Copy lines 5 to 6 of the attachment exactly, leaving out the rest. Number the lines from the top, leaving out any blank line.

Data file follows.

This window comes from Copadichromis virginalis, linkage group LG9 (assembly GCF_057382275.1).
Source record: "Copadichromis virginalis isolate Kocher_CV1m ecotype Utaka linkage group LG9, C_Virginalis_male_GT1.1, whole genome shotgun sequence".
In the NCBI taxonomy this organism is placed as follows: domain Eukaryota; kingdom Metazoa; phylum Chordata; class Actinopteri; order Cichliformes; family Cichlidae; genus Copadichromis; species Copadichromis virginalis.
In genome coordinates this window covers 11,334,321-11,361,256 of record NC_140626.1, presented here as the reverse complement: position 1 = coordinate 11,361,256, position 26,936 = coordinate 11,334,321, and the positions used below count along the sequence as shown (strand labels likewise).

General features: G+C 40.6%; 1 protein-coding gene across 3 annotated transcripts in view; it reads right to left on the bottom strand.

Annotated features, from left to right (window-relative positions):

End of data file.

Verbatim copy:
General features: G+C 40.6%; 1 protein-coding gene across 3 annotated transcripts in view; it reads right to left on the bottom strand.

Annotated features, from left to right (window-relative positions):